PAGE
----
We actually decided to leave New West for a bit and headed out to Kelowna to visit Colin’s brother Kyle, his girlfriend, Corbie, and their brand new baby, Jordan.

I hadn’t been to Kelowna since 2012 when I went up for Residence Advisor Orientation at the UBC-Okanagan campus. To be fair, this should barely count as visiting Kelowna since we never left campus. I’ve been up to Kelowna three times before this and every single time I only saw UBCO. So this trip was a nice change.

It was a bit of a trek up to Kelowna, but we had our awesome road trip playlist, wee pup snuggles and a really good chat about life and money. I read somewhere that the best time to have serious conversations with a guy is when he’s driving. He’s in his element, he’s able to focus on the road, he doesn’t have to look directly at you and you’re not distracted by anything since it’s just the two of you. Turns out, that advice held true. Colin and I were able to have some really good talks about our money issues/goals, mental health, plans for the future, potential wedding ideas, etc.

Once up in Kelowna, we spent some awesome time visiting with Kyle, Corbie, Jordan and Kyle’s first son, Jaxon. Their house was awesome, as was the pool and the cute little cabin we got to stay in. Even without air conditioning and in Kelowna’s heat, that cabin was way cooler than our apartment. We got to try some great restaurants and visit Kelowna’s downtown.

Colin and baby Jordan!

We were super excited to meet Jordan and spend some time with Kyle and Corbie. I’m glad we got to go up and see them since they won’t be down in Vancouver until late September. At that point, Jordy will be almost 2 months old. However, we did feel like we were in the way sometimes. I really wanted to help out with the baby but it seemed like often, the best thing for us to do was just to give them some space.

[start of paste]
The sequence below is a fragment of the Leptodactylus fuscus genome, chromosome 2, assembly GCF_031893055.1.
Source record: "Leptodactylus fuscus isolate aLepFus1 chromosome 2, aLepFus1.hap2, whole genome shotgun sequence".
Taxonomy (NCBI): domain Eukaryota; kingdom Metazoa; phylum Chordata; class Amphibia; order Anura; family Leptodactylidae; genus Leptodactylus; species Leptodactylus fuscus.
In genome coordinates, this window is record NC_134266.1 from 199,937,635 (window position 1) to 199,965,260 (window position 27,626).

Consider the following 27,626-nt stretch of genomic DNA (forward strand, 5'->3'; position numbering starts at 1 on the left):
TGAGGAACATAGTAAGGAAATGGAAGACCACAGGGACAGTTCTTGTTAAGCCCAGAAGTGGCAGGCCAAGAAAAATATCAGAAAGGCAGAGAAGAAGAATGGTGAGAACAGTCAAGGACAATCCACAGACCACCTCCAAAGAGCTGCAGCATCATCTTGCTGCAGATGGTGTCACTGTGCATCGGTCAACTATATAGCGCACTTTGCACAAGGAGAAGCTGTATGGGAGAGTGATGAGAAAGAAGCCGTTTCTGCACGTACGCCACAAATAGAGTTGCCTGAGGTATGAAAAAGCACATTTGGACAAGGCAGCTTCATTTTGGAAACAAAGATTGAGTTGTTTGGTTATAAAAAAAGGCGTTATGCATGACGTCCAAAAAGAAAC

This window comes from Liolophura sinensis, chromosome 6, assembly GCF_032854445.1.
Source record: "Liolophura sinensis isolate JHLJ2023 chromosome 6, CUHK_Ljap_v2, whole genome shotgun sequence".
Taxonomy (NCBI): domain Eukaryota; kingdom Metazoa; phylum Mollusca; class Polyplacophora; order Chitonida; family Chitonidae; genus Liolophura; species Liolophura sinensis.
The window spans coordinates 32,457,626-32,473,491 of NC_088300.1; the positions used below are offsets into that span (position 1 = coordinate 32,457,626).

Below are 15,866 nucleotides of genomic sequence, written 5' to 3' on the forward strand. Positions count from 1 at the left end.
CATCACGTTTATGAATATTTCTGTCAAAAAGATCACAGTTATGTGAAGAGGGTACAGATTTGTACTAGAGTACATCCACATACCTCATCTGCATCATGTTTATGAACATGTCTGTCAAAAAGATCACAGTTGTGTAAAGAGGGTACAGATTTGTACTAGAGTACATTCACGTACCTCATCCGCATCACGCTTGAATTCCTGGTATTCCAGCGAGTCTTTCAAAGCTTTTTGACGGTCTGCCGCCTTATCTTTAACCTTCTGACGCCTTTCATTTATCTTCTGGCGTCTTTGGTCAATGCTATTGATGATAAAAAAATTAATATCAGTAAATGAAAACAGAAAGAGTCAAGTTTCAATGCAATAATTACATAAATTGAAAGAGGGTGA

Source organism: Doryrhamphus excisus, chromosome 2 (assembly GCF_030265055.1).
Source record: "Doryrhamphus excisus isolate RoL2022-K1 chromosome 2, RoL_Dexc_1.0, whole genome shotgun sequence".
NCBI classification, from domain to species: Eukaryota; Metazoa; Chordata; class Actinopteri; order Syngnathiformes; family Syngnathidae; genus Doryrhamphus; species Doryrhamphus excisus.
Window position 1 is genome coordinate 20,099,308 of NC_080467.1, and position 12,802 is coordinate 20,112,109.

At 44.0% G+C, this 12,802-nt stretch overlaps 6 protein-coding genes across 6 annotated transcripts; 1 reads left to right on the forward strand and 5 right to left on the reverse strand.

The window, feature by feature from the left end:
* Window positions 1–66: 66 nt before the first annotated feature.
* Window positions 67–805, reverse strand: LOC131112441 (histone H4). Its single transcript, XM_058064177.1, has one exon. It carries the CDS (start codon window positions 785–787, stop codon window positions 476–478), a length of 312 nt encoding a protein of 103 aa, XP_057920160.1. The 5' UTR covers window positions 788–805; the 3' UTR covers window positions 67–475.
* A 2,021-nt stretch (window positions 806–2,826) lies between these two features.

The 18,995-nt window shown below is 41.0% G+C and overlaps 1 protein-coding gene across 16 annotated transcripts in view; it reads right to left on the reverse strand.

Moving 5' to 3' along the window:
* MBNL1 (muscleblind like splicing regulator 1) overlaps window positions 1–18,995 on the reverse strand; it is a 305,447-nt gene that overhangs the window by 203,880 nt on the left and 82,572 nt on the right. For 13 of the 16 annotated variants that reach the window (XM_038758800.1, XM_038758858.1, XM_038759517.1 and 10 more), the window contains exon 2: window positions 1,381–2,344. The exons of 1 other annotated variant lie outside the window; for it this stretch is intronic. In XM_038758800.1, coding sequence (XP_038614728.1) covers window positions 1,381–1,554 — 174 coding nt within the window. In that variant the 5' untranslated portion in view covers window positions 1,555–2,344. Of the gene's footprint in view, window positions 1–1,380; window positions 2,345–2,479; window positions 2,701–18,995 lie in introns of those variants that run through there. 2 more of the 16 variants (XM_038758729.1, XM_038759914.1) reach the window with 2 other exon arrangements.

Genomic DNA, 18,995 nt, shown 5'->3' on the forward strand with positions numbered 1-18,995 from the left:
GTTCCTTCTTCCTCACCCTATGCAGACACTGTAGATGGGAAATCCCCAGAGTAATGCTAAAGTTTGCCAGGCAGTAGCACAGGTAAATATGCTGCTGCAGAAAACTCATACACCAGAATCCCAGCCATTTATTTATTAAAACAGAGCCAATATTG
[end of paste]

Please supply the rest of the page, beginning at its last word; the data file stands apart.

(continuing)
All in all, it was a great trip. While in Kelowna, we also came across an awesome flight deal. And by “we” I mean that I saw the deal on Facebook and clicked through to the booking website, confirming with Colin once I had it all loaded up.

Colin and I have been wanting to get back to Europe for a while now. He visited in high school and I was there on exchange in 2014. We had talked about doing a big Europe trip in 2018. However, with all the talk of home buying, we assumed we’d have to postpone it.

But then, this amazing flight deal fell into our laps. Colin was a bit hesitant, but even he couldn’t argue with savings like this. Plus, it’s nine months away so we have lots of time to save and plan. So we officially booked flights to Ireland! We’ll be flying roundtrip from Vancouver to Dublin, April 9-19 for only $344 per person! How insane is that?

We’re stoked on the trip. Neither of us has been to Ireland before and we both have a bit of Irish in our bloodline. I would’ve wanted to stay for 2-3 weeks to see more of Europe, but I know Colin is worried about the cost. To be fair, I should be more worried about the cost so 10 days is probably the right move. We’ll spend all of it in Ireland and have an amazing time drinking beer, driving through the Irish cliffs and praying for sun.